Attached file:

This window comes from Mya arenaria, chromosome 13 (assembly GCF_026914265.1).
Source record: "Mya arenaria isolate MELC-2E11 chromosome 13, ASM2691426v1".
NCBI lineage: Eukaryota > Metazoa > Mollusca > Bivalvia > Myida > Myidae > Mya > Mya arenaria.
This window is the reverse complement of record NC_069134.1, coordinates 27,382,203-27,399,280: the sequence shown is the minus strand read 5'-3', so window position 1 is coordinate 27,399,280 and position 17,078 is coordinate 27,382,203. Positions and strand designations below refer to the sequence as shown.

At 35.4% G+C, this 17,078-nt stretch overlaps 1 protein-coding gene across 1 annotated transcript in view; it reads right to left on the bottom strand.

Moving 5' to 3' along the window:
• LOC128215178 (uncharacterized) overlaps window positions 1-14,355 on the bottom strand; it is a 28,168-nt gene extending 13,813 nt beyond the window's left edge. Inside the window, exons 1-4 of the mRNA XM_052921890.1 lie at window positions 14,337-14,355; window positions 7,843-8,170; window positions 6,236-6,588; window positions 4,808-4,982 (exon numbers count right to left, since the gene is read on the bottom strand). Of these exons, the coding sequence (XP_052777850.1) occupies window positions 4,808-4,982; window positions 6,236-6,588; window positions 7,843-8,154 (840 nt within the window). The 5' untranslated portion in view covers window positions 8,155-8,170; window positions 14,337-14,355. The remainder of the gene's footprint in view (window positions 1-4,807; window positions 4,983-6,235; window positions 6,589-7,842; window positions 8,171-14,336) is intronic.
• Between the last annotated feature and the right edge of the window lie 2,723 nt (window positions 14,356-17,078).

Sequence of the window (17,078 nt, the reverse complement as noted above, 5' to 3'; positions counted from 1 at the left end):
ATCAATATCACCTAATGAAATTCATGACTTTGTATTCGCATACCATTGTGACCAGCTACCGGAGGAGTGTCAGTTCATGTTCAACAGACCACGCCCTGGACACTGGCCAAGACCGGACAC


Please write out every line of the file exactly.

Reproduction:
This window comes from Mya arenaria, chromosome 13 (assembly GCF_026914265.1).
Source record: "Mya arenaria isolate MELC-2E11 chromosome 13, ASM2691426v1".
NCBI lineage: Eukaryota > Metazoa > Mollusca > Bivalvia > Myida > Myidae > Mya > Mya arenaria.
This window is the reverse complement of record NC_069134.1, coordinates 27,382,203-27,399,280: the sequence shown is the minus strand read 5'-3', so window position 1 is coordinate 27,399,280 and position 17,078 is coordinate 27,382,203. Positions and strand designations below refer to the sequence as shown.

At 35.4% G+C, this 17,078-nt stretch overlaps 1 protein-coding gene across 1 annotated transcript in view; it reads right to left on the bottom strand.

Moving 5' to 3' along the window:
• LOC128215178 (uncharacterized) overlaps window positions 1-14,355 on the bottom strand; it is a 28,168-nt gene extending 13,813 nt beyond the window's left edge. Inside the window, exons 1-4 of the mRNA XM_052921890.1 lie at window positions 14,337-14,355; window positions 7,843-8,170; window positions 6,236-6,588; window positions 4,808-4,982 (exon numbers count right to left, since the gene is read on the bottom strand). Of these exons, the coding sequence (XP_052777850.1) occupies window positions 4,808-4,982; window positions 6,236-6,588; window positions 7,843-8,154 (840 nt within the window). The 5' untranslated portion in view covers window positions 8,155-8,170; window positions 14,337-14,355. The remainder of the gene's footprint in view (window positions 1-4,807; window positions 4,983-6,235; window positions 6,589-7,842; window positions 8,171-14,336) is intronic.
• Between the last annotated feature and the right edge of the window lie 2,723 nt (window positions 14,356-17,078).

Sequence of the window (17,078 nt, the reverse complement as noted above, 5' to 3'; positions counted from 1 at the left end):
ATCAATATCACCTAATGAAATTCATGACTTTGTATTCGCATACCATTGTGACCAGCTACCGGAGGAGTGTCAGTTCATGTTCAACAGACCACGCCCTGGACACTGGCCAAGACCGGACAC